Almost assuredly there will be some minimum balance requirement to earn and keep the reward, and most accounts will have some fee schedule, which brings us to our next set of questions:

Is There a Minimum Balance Requirement?

Banks want your business because they want your money to work with. They offer both the carrot and the stick to persuade you to hold as much of your money as possible in one of their checking or savings accounts.

The carrot can be cash bonuses as we discussed above, or other incentives such as higher interest rates of return. The stick can be minimum balance requirements that penalize you if you go below the specified amount.

For example, one of the conditions (there are others) of the Chase for Business cash offer above is that you need to maintain at least a $2,000 balance for 60 days from the offer enrollment.

Before you act, find out what balance requirements come with your account and what penalties you may incur should you dip below that figure.

What Are the Fees and Requirements?

This is a companion to the previous question. You will need to find out what the fee schedule is for the account you are considering and prepare to manage your account to that requirement. Just as you manage expenses in your overall business, you will need to control expenses within your banking environment.

Those expenses can be any type of service fee, from a monthly service fee to monthly maintenance fees, transaction fees, or ATM fees. An overdraft fee or two can wipe out any interest you have earned on the account.

The U.S. Bank Gold Business Checking Account Package, for example, comes with a $20 monthly maintenance fee and the first 300 transactions are free each month. That may seem like a small amount, but until you do the math and really look at your needs (the number of monthly transactions your business makes, for example), you won’t have a strong sense of the potential cost.

(Note: U.S. Bank, like many banks, gives customers a chance to have their monthly maintenance fee waived if they hit certain targets for total funds on deposit. Always ask whether and how you can mitigate or eliminate such fees.)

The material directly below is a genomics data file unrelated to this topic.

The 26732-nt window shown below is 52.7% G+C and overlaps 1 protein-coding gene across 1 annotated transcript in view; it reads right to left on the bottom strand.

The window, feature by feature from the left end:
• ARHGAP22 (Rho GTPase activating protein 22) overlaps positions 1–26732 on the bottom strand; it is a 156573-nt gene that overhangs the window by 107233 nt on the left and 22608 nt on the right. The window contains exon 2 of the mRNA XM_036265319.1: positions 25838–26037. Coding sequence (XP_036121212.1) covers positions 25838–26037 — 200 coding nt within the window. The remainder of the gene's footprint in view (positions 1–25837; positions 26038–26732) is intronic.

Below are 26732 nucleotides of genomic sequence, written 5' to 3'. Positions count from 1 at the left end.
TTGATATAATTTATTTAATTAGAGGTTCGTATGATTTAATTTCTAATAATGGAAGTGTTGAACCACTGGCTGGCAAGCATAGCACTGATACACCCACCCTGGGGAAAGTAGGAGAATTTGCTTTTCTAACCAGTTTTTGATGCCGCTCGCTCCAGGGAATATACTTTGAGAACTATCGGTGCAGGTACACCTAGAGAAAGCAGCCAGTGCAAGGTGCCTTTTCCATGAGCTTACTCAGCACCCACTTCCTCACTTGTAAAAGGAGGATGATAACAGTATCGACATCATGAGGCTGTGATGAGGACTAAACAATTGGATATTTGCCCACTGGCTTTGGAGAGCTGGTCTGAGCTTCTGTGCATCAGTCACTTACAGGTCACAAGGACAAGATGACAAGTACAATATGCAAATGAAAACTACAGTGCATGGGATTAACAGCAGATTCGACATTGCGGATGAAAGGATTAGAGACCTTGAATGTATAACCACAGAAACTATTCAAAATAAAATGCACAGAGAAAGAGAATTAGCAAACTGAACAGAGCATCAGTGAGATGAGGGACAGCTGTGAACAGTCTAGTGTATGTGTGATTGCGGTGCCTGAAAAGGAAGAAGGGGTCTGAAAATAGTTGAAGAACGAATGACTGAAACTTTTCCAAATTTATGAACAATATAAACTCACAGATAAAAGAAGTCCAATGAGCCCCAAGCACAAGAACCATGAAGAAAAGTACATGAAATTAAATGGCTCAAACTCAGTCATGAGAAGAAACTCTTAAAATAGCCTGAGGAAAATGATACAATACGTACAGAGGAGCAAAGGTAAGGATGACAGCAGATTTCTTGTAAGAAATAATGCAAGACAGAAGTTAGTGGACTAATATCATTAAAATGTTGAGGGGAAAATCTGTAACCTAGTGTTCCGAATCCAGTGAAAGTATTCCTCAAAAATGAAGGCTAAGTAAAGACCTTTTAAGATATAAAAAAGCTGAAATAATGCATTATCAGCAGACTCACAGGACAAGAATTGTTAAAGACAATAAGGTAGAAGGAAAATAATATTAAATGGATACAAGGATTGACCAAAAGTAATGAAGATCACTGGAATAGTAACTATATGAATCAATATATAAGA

Most banks find ways to levy charges. Balancing lower fees versus certain benefits is just part of the banking experience. So, be sure to ask about the fees of different banks and find out how you can lower or avoid them.

How Simple Is It to Withdraw Money From Your Account?

Here we mean the mechanics of the bank account. We are not talking about harvesting cash from your business or paying yourself or any other questions that may or may not involve the accounting of the business or tax laws or tax management.

We just mean, how easy is it to manage your account, including withdrawals, when necessary. And it’s an important question to ask because some bank accounts will limit those transactions.

When assessing this question, ask yourself what the cash needs of your business might be. Banks limit debit card use far more strictly than banking transfers, for example. So if you need to withdraw money from the account and can do that by setting up transfers among accounts, that likely will be a smoother process. But if you need to be taking out cash using your debit card, you will run into limits on both the number of transactions and the amount of money you can take out per day, week, or month.

M&T Bank, for example, limits ATM/cash withdrawals to 9-15 withdrawals a day, or $500-$1,000 maximum per day, depending on the type of card. Chase limits the amount of spending on a business debit card.